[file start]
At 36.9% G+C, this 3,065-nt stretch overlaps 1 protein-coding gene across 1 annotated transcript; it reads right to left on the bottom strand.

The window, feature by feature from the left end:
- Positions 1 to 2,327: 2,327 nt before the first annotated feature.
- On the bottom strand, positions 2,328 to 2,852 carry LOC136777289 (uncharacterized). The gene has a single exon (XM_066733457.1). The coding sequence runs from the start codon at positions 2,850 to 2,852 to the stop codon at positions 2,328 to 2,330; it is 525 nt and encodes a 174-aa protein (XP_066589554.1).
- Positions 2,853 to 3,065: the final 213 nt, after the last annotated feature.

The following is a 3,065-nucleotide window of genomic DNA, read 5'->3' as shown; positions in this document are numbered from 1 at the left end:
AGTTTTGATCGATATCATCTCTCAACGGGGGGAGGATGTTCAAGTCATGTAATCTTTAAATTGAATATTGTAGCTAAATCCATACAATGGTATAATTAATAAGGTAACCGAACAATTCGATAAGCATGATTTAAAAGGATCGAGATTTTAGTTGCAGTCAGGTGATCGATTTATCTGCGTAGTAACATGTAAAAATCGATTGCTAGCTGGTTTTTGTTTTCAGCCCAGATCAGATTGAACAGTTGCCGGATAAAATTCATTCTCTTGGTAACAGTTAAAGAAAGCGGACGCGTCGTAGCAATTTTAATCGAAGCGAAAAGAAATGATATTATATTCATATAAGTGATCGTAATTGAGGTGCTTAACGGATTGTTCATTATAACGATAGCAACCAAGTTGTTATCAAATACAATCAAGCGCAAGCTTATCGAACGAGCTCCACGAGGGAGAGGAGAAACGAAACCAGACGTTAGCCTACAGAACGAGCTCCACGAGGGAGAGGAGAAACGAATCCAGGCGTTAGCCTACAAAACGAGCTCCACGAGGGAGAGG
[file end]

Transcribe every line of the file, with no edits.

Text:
At 36.9% G+C, this 3,065-nt stretch overlaps 1 protein-coding gene across 1 annotated transcript; it reads right to left on the bottom strand.

The window, feature by feature from the left end:
- Positions 1 to 2,327: 2,327 nt before the first annotated feature.
- On the bottom strand, positions 2,328 to 2,852 carry LOC136777289 (uncharacterized). The gene has a single exon (XM_066733457.1). The coding sequence runs from the start codon at positions 2,850 to 2,852 to the stop codon at positions 2,328 to 2,330; it is 525 nt and encodes a 174-aa protein (XP_066589554.1).
- Positions 2,853 to 3,065: the final 213 nt, after the last annotated feature.

The following is a 3,065-nucleotide window of genomic DNA, read 5'->3' as shown; positions in this document are numbered from 1 at the left end:
AGTTTTGATCGATATCATCTCTCAACGGGGGGAGGATGTTCAAGTCATGTAATCTTTAAATTGAATATTGTAGCTAAATCCATACAATGGTATAATTAATAAGGTAACCGAACAATTCGATAAGCATGATTTAAAAGGATCGAGATTTTAGTTGCAGTCAGGTGATCGATTTATCTGCGTAGTAACATGTAAAAATCGATTGCTAGCTGGTTTTTGTTTTCAGCCCAGATCAGATTGAACAGTTGCCGGATAAAATTCATTCTCTTGGTAACAGTTAAAGAAAGCGGACGCGTCGTAGCAATTTTAATCGAAGCGAAAAGAAATGATATTATATTCATATAAGTGATCGTAATTGAGGTGCTTAACGGATTGTTCATTATAACGATAGCAACCAAGTTGTTATCAAATACAATCAAGCGCAAGCTTATCGAACGAGCTCCACGAGGGAGAGGAGAAACGAAACCAGACGTTAGCCTACAGAACGAGCTCCACGAGGGAGAGGAGAAACGAATCCAGGCGTTAGCCTACAAAACGAGCTCCACGAGGGAGAGG